BioWorld International Correspondent
Speedel Group raised CHF47.8 million (US$41 million) in equity funding, most of it from the same network of private investors and specialist investment funds that have supported the company since its formation in 1998.
The Basel, Switzerland-based drug development company has eschewed the classical venture capital funding model in favor of an investor base - primarily from Switzerland and Germany - that takes what it regards as a longer-term view of its development.
The cash moves Speedel's cumulative funding to about CHF227 million, a figure that includes about CHF120 million in debt funding and revenue.
"This signifies confidence by the board and confidence by our investors in what we've done so far," said Speedel Director of Communications Nick Miles. "It does give us that extra bit of flexibility. It doesn't in any way exclude us from doing an IPO."
The company has indicated that it would consider an initial public offering during 2005, if market conditions were favorable. An IPO has always been part of the plan, although its funding model - and the absence of venture capital investors on its board - means that it is not under pressure to provide an exit for investors.
"In this situation, we're in much more control of our own destiny," Miles said.
It plans to use the proceeds on existing pipeline projects, on strengthening its internal R&D capabilities and, potentially, on in-licensing new projects.
Speedel initially built up a pipeline by in-licensing projects from big pharma partners, taking them through early clinical development and then licensing them back out again. Its first such compound, Aliskiren, a first-in-class oral renin inhibitor undergoing a Phase III trial in hypertension, fits that profile. Basel-based Novartis AG, which originally discovered the molecule, is expected to initiate a regulatory filing next year, and Speedel will gain royalties on whatever sales the product generates.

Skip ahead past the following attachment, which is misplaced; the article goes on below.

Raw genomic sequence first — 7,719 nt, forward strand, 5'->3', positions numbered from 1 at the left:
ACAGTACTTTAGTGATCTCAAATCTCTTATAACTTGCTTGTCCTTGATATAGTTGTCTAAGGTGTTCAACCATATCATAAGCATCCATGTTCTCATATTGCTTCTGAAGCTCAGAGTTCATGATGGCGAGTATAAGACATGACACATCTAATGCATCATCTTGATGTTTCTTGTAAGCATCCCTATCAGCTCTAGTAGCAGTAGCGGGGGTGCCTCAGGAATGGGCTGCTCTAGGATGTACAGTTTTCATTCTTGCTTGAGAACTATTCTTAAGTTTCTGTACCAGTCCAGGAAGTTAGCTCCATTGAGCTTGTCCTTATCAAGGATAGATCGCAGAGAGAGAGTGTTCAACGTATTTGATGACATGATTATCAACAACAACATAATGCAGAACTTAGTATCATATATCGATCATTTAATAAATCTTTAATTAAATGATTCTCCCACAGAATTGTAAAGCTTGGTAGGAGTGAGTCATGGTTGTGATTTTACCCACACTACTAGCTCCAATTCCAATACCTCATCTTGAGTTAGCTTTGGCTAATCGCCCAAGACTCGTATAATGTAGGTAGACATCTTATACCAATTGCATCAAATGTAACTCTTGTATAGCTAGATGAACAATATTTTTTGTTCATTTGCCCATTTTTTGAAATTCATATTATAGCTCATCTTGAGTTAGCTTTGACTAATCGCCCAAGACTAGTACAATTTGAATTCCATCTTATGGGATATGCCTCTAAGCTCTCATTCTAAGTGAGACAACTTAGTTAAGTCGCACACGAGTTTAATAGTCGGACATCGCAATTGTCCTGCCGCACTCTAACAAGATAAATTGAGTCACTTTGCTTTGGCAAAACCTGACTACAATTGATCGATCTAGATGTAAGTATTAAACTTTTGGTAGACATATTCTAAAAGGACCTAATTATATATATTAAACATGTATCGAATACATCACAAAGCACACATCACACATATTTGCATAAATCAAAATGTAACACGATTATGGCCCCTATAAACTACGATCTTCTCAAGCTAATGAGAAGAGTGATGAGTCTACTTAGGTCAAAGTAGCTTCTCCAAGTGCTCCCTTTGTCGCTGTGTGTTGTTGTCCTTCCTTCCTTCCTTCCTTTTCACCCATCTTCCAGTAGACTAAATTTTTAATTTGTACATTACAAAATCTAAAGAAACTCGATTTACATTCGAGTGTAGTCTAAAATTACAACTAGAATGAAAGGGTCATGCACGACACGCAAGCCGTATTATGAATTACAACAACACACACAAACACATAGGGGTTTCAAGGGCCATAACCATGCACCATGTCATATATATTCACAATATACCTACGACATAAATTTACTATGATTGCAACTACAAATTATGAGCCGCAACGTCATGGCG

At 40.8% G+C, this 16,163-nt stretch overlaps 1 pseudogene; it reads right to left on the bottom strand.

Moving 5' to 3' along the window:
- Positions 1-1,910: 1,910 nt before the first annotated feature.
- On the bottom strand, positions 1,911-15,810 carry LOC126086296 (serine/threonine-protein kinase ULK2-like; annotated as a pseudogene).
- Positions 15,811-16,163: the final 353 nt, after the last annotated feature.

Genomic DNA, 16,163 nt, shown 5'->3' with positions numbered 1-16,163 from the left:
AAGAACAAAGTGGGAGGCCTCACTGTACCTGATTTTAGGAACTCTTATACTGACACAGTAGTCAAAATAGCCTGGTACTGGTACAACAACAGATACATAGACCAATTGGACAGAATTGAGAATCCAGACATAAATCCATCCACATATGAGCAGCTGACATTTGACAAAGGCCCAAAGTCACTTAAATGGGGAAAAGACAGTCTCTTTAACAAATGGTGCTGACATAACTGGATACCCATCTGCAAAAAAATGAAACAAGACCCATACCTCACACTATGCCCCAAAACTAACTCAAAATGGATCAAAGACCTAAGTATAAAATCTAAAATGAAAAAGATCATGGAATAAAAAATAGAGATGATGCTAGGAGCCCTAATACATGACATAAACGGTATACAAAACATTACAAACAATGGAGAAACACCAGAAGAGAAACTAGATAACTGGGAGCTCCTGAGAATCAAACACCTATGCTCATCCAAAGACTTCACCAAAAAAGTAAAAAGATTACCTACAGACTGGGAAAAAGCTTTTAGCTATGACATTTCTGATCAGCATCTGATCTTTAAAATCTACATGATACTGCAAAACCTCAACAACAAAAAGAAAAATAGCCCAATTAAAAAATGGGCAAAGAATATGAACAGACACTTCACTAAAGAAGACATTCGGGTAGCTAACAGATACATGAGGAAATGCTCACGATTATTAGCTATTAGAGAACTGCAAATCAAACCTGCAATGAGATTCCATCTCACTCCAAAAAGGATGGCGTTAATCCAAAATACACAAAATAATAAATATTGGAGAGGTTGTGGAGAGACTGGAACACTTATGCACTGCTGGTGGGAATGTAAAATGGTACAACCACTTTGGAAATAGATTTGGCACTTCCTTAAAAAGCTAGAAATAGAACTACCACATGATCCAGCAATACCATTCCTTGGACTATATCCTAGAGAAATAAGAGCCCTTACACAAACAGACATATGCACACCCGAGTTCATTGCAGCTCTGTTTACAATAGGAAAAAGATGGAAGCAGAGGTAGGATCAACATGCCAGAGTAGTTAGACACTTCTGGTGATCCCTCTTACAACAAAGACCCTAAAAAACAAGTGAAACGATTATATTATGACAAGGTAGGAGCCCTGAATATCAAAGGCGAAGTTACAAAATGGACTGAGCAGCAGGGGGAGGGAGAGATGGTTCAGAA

SPP200, a recombinant human protein undergoing a Phase II trial for an undisclosed cardiovascular indication, remains under Speedel's control, but an undisclosed U.S. pharmaceutical firm, which originally discovered the compound, retains a callback option.
Speedel has more control over the rest of its pipeline. It is the outright owner of Avosentan (SPP301), an endothelin receptor antagonist originated by F. Hoffmann-La Roche Ltd., also of Basel, which has completed a Phase II trial.
"We're looking at that Phase II data. We're deciding what to do with it," Miles said.
The company also is planning to commence later this year Phase I studies of its SPP600 series of next-generation oral renin inhibitors, which recently completed early micro-dosing experiments in human subjects.